Partners: Queen Margaret University, UK and Institute of Tropical Medicine, Belgium
In Cameroon’s conflict-affected anglophone regions, the health system faces many challenges to providing access to quality health care services. In recent years armed conflict has restricted access to essential health services in these regions, with 40% of health facilities no longer functional and 16 out of 18 health districts in the southwest region considered unsafe for health workers. Furthermore, the crisis has seen a massive drop in vaccination coverage, leaving the regions prone to the re-emergence of infectious diseases and increased mortality.
This study will document the perspectives and challenges of Community Health Workers (CHWs) working in fragile urban settings. It will consider how their experiences might inform the design of CHW programmes/strategies tailored to the specific context of the urban and peri-urban areas of fragile and conflict-affected settings (FCAS) settings in the anglophone regions of Cameroon and potentially beyond.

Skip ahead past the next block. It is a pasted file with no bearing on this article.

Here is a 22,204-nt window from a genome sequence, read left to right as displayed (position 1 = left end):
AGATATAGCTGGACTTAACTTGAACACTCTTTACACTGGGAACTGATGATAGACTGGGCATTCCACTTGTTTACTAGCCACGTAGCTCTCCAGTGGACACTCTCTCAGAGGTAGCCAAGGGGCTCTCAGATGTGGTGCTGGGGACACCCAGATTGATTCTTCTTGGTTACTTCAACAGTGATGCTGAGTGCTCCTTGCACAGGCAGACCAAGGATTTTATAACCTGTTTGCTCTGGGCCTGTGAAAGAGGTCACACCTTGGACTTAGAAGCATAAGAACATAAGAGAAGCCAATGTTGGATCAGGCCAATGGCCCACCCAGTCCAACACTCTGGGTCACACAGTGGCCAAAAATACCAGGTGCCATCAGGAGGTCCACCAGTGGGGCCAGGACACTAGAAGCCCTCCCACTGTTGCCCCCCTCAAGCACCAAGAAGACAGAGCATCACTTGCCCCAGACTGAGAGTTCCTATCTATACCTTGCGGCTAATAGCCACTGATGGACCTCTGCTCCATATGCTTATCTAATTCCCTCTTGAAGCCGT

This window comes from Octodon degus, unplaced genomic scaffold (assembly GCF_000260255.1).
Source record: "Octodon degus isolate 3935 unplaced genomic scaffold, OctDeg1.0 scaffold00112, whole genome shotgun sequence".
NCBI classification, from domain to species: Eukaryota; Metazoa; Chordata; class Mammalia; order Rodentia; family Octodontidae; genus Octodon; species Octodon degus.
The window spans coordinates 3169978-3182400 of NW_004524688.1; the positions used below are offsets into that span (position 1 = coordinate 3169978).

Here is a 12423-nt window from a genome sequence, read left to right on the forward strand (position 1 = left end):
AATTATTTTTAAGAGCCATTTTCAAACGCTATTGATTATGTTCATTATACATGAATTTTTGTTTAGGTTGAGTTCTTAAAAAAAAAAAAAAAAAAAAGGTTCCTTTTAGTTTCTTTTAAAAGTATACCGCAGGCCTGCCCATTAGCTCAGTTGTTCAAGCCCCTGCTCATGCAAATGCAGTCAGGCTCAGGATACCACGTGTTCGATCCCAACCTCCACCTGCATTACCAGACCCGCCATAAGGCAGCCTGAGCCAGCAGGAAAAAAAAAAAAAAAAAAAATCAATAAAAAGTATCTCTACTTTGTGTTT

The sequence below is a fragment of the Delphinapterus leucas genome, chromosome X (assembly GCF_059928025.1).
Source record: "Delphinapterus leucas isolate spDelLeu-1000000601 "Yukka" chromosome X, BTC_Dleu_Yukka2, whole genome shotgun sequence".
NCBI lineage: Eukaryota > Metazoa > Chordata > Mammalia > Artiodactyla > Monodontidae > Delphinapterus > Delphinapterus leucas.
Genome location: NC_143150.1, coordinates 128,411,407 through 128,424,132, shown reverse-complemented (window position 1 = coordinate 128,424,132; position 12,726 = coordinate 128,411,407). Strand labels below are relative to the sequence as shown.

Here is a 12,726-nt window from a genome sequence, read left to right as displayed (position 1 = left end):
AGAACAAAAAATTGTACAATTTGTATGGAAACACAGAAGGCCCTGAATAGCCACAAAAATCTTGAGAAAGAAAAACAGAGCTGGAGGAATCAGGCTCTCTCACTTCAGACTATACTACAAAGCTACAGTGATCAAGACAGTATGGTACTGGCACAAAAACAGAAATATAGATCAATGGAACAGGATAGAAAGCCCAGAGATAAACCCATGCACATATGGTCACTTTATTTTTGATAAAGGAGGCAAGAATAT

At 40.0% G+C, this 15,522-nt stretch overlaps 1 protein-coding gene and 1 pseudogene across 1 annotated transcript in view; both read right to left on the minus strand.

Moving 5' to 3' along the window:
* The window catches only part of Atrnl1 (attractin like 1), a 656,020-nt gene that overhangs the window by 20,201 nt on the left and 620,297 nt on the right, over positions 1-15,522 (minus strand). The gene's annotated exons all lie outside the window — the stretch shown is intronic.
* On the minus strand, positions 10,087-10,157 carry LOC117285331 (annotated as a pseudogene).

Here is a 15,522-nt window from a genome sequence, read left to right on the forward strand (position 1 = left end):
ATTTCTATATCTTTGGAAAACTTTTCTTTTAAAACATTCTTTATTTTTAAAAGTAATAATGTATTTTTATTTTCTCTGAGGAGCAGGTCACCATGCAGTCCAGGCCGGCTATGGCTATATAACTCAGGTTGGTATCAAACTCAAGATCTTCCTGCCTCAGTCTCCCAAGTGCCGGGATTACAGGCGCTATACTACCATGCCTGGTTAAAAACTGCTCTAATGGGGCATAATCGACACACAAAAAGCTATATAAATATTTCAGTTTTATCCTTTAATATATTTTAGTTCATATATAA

The study will specifically focus on the urban and peri-urban areas around the cities of Bamenda and Buea in northwest and southwest Cameroon, which have been badly affected by insecurity and conflict since October 2016.
The study seeks to:
1) Document the (global) experiences and challenges of CHWs and CHW programmes implemented in urban/peri-urban in FCAS.
2) Document the key features and characteristics of existing CHW programmes in the FCAS of Bamenda and Buea.
3) Explore how CHWs’ personal trajectories and the context in which they work impact on their motivation, performance, and retention.
4) Elicit the CHWs’ preferences regarding CHW programme design and support mechanisms for CHWs in Bamenda and Buea.
Image: Community health worker, Mbah Peter, makes a house visit to advise a grandmother to have the grandchildren vaccinated in Bambalang, Bamenda, Cameroon. © Dominic Chavez/The Global Financing Facility via Flickr [opens new tab]